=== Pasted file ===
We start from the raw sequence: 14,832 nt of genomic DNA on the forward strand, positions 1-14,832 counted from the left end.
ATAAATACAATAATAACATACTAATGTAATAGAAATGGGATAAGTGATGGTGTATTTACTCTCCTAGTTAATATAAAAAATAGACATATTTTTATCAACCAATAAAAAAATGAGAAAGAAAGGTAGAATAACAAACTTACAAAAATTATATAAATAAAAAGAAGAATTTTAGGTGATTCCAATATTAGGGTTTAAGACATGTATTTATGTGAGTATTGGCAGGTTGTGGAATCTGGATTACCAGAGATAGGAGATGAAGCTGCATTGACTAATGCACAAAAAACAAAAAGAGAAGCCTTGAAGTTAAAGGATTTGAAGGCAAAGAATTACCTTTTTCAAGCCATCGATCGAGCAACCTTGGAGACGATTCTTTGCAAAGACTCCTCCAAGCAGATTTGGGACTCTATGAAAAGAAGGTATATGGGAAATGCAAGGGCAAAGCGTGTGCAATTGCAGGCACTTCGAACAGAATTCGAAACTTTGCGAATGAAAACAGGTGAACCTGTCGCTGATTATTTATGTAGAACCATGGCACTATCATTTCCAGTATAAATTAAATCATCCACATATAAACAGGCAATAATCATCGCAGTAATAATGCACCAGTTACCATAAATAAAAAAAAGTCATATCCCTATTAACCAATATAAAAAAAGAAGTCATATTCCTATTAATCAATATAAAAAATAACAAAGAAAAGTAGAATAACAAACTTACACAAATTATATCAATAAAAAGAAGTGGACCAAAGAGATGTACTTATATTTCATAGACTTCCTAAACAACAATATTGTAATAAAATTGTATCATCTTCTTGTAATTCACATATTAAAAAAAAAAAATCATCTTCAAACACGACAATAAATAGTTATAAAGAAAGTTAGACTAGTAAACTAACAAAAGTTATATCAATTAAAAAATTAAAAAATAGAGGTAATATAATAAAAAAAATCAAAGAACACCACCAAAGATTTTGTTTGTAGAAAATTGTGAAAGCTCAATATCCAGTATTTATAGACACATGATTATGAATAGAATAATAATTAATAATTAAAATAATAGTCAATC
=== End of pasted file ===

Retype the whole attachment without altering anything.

We start from the raw sequence: 14,832 nt of genomic DNA on the forward strand, positions 1-14,832 counted from the left end.
ATAAATACAATAATAACATACTAATGTAATAGAAATGGGATAAGTGATGGTGTATTTACTCTCCTAGTTAATATAAAAAATAGACATATTTTTATCAACCAATAAAAAAATGAGAAAGAAAGGTAGAATAACAAACTTACAAAAATTATATAAATAAAAAGAAGAATTTTAGGTGATTCCAATATTAGGGTTTAAGACATGTATTTATGTGAGTATTGGCAGGTTGTGGAATCTGGATTACCAGAGATAGGAGATGAAGCTGCATTGACTAATGCACAAAAAACAAAAAGAGAAGCCTTGAAGTTAAAGGATTTGAAGGCAAAGAATTACCTTTTTCAAGCCATCGATCGAGCAACCTTGGAGACGATTCTTTGCAAAGACTCCTCCAAGCAGATTTGGGACTCTATGAAAAGAAGGTATATGGGAAATGCAAGGGCAAAGCGTGTGCAATTGCAGGCACTTCGAACAGAATTCGAAACTTTGCGAATGAAAACAGGTGAACCTGTCGCTGATTATTTATGTAGAACCATGGCACTATCATTTCCAGTATAAATTAAATCATCCACATATAAACAGGCAATAATCATCGCAGTAATAATGCACCAGTTACCATAAATAAAAAAAAGTCATATCCCTATTAACCAATATAAAAAAAGAAGTCATATTCCTATTAATCAATATAAAAAATAACAAAGAAAAGTAGAATAACAAACTTACACAAATTATATCAATAAAAAGAAGTGGACCAAAGAGATGTACTTATATTTCATAGACTTCCTAAACAACAATATTGTAATAAAATTGTATCATCTTCTTGTAATTCACATATTAAAAAAAAAAAATCATCTTCAAACACGACAATAAATAGTTATAAAGAAAGTTAGACTAGTAAACTAACAAAAGTTATATCAATTAAAAAATTAAAAAATAGAGGTAATATAATAAAAAAAATCAAAGAACACCACCAAAGATTTTGTTTGTAGAAAATTGTGAAAGCTCAATATCCAGTATTTATAGACACATGATTATGAATAGAATAATAATTAATAATTAAAATAATAGTCAATC